My biggest concerns were in the way I heard myself in class. Though I enjoyed school and regularly participated in class discussions (us extroverts just love to hear ourselves talk!), I lacked the vocabulary of what felt like many of my peers. I also didn’t have the confidence to not care. If challenged, I could rarely hold my end up in a debate, because I knew my arguments would always fall short of my obviously much smarter opponent. If – heaven forbid! – I got an answer wrong in front of the class, it would silence me for the remainder of the lesson. I wasn’t smart. I was hard working. I was loud, bubbly. I could be funny, and was well-liked by my peers, but I did not consider myself smart.
I made it into the communications program at Carleton by default because at the time, everyone who got rejected from the journalism program was offered a letter of admission to the communications program. I almost didn’t make it in there either because my transcript still showed a lack of university-level credits. It took some convincing with the admins officer and a revised transcript with proof of my vocal exam marks to finally get in to what I had already deemed the program for rejected, un-smart people like me.
Despite my initial attitude towards what is in fact a wonderful and challenging program filled with very intelligent people who are all very lucky they have the privilege to go to university at all, I actually really loved my university classes and learning in general. Communications was actually a much better fit than journalism, in retrospect. At first, I only spoke up in class occasionally. However what I started to notice was that what I was thinking would often emerge from the mouths of my classmates and professors before I had worked up the courage to say it out loud myself. But I wouldn’t have said it in the same words they did. So I continued to stay quiet.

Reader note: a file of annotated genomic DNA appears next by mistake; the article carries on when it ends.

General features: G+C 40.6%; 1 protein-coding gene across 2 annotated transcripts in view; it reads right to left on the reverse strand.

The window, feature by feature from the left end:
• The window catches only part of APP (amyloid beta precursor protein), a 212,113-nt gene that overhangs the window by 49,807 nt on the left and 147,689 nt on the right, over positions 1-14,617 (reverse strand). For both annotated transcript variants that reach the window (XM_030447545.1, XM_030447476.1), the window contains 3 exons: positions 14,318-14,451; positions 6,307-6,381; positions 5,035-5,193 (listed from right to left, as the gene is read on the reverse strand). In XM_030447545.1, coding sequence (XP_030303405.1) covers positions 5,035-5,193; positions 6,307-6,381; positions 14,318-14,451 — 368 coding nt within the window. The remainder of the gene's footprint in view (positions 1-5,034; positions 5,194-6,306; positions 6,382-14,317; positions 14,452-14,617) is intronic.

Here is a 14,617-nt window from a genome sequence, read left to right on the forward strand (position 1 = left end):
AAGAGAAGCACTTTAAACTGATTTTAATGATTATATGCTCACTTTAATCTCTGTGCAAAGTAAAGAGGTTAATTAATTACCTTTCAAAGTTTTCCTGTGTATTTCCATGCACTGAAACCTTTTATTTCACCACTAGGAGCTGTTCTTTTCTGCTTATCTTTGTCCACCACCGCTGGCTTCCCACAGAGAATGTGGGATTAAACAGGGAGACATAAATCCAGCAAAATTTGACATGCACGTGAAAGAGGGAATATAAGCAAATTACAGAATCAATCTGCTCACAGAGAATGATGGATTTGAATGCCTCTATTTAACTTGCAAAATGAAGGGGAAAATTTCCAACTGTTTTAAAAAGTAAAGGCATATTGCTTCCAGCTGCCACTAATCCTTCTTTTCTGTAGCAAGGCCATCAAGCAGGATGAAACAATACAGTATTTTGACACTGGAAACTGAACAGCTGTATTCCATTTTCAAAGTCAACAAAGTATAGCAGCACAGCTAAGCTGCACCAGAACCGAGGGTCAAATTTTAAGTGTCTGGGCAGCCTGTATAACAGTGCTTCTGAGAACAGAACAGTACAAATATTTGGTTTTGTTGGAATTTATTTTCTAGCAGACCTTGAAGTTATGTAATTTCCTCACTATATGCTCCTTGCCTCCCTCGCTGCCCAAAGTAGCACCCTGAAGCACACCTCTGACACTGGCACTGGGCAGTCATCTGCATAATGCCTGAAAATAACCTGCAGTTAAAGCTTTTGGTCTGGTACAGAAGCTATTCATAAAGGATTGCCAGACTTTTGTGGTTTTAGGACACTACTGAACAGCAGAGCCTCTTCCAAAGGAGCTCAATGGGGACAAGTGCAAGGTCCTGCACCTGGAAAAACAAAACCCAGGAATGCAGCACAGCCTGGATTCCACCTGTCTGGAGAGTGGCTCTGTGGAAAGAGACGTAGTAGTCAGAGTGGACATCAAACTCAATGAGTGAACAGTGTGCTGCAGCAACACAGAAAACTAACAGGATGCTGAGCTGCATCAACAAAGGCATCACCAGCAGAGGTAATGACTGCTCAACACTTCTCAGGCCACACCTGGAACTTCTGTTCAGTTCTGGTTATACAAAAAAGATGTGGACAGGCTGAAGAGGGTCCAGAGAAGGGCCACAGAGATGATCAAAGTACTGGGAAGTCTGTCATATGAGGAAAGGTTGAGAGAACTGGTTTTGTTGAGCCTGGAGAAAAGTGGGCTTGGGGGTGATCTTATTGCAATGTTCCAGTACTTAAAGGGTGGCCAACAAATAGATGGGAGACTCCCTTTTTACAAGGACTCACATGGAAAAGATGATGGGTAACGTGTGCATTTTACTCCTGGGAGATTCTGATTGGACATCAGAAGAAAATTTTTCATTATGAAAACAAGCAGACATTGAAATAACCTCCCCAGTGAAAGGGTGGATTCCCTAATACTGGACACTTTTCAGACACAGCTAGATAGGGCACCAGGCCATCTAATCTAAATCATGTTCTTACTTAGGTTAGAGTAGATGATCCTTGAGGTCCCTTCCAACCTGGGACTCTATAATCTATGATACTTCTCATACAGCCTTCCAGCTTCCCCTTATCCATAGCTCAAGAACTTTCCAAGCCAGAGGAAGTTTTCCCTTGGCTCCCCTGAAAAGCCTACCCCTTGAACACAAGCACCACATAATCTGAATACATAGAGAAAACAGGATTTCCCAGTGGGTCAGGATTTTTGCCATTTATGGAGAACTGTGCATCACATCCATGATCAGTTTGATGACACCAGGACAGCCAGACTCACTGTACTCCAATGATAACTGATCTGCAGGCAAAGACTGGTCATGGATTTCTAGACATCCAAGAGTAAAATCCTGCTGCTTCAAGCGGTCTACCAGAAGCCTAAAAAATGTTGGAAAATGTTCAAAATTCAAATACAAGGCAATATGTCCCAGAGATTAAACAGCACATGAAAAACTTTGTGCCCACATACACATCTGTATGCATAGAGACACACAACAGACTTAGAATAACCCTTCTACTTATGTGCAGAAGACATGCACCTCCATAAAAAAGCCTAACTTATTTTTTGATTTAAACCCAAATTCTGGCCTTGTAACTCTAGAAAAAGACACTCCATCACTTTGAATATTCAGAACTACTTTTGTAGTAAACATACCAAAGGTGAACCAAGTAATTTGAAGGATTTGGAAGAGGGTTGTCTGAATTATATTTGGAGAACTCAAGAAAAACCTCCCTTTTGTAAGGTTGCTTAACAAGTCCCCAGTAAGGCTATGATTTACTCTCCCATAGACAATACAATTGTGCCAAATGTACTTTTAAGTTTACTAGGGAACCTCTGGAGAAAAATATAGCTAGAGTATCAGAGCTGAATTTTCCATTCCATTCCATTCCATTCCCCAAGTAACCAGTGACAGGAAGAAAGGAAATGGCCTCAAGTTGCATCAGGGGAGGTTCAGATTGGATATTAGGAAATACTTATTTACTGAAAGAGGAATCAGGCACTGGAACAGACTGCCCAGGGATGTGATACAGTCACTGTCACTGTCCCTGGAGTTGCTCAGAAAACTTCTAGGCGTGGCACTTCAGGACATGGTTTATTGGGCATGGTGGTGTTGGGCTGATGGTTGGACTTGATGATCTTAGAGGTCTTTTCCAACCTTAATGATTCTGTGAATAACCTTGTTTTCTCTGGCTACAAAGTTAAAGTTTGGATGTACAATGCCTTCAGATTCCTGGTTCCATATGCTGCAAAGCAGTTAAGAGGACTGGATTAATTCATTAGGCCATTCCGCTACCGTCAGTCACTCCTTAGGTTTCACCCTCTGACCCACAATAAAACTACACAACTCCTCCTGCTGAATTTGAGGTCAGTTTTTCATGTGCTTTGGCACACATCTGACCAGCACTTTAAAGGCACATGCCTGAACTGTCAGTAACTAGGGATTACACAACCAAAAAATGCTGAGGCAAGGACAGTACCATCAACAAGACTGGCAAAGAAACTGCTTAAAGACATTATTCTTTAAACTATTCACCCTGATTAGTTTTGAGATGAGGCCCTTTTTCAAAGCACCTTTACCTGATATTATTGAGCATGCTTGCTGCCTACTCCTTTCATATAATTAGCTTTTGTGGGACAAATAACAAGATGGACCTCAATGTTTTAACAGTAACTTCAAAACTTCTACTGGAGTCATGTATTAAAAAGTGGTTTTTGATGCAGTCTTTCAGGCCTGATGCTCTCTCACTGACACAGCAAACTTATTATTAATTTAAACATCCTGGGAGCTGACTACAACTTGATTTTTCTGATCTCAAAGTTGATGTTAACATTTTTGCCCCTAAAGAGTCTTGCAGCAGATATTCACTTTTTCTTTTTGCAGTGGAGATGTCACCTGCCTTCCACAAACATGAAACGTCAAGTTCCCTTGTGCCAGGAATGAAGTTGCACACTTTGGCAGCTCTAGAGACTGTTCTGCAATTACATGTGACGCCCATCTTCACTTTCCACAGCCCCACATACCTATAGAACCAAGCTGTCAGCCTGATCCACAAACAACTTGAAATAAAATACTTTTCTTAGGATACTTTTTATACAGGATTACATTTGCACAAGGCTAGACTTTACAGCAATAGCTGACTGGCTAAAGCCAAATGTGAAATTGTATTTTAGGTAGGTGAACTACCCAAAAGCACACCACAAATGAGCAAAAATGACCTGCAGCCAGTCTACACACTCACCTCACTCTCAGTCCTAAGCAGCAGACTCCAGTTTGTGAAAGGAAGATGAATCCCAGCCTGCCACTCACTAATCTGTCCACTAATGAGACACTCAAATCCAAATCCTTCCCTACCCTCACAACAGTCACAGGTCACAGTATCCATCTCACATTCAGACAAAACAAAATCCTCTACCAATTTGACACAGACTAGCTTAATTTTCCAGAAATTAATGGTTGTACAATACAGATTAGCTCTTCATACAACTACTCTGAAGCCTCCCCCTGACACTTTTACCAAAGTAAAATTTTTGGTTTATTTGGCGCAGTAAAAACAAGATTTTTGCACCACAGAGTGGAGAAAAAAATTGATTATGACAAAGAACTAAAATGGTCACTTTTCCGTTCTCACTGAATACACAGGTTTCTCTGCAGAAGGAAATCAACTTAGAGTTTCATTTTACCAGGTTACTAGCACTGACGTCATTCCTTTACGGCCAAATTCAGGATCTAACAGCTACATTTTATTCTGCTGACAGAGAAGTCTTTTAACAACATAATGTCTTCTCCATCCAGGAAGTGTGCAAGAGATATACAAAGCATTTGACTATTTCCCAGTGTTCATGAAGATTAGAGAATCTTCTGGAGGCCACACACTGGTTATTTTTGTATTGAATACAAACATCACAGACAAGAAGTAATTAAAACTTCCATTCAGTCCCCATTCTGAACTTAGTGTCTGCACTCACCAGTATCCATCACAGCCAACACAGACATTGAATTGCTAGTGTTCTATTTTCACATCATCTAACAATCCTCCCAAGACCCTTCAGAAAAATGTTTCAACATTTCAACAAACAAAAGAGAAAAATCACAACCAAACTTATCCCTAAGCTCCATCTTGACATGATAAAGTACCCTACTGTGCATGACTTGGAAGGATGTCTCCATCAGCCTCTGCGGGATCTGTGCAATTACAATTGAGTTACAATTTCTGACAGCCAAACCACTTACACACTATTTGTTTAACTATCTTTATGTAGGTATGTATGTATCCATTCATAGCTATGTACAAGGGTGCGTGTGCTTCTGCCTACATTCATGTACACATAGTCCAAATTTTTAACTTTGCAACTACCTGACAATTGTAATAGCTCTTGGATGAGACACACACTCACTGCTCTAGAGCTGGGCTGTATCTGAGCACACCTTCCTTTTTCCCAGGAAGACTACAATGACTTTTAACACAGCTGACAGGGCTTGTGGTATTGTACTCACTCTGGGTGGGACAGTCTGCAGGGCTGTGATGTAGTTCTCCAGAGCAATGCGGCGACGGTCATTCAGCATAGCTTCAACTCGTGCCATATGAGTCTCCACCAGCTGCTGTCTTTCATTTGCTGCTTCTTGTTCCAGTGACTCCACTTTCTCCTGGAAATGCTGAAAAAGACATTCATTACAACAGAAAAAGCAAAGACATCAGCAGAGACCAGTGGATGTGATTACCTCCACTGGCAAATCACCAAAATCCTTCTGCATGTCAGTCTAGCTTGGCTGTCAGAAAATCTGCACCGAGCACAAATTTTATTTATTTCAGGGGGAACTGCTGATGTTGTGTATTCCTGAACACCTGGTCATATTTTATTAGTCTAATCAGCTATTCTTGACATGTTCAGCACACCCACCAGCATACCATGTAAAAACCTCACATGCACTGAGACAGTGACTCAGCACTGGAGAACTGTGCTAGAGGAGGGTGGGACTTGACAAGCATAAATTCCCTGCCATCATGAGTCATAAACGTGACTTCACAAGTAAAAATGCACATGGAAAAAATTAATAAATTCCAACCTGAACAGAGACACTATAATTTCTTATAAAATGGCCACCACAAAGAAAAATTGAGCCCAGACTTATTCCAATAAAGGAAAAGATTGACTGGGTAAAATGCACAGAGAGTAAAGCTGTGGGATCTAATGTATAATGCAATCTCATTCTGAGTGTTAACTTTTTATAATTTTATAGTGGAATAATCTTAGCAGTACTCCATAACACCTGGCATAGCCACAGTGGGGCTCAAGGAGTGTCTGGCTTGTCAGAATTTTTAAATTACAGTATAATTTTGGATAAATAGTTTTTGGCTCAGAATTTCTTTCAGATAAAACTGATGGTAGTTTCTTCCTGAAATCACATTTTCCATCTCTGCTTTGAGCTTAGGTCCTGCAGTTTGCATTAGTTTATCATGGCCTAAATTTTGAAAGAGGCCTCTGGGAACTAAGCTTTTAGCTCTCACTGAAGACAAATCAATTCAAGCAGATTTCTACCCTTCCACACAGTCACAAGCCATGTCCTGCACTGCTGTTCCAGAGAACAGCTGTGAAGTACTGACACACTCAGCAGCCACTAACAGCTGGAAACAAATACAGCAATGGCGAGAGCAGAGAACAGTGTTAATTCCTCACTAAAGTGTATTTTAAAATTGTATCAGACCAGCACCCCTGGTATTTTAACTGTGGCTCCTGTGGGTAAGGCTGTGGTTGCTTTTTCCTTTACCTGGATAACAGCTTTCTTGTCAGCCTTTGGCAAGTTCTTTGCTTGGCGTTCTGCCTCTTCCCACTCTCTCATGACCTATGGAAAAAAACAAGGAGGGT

That is until I was in the classroom of the English 1000 instructor Esther Post.
Esther was a proud feminist, but also admitted to being turned on by Lolita. When anyone contributed to a class discussion, she would nod her head with so much energy, compassion and enthusiasm and say with a warm smile, “Yes! Exactly!”
She wasn’t pretentious. If she had an extensive vocabulary, she didn’t use it. She felt like your cool, funny aunt. But she was also an incredible teacher. She loved what she taught and she was extremely talented at getting you to love it, too.
On the first day of class she said something that I had so needed to hear. She said that when she was in her undergrad, she would listen her classmates share these lengthy, seemingly profound ideas peppered with unfamiliar vocabulary and she would just want to put her hand up and say, “This character seems like a bitch.” She encouraged us to say whatever came to us, recognizing that a class discussion required a variety of voices and opinions to sustain itself, and that even if your idea didn’t seem as meaty or intellectual as your peers, there was still a place for it.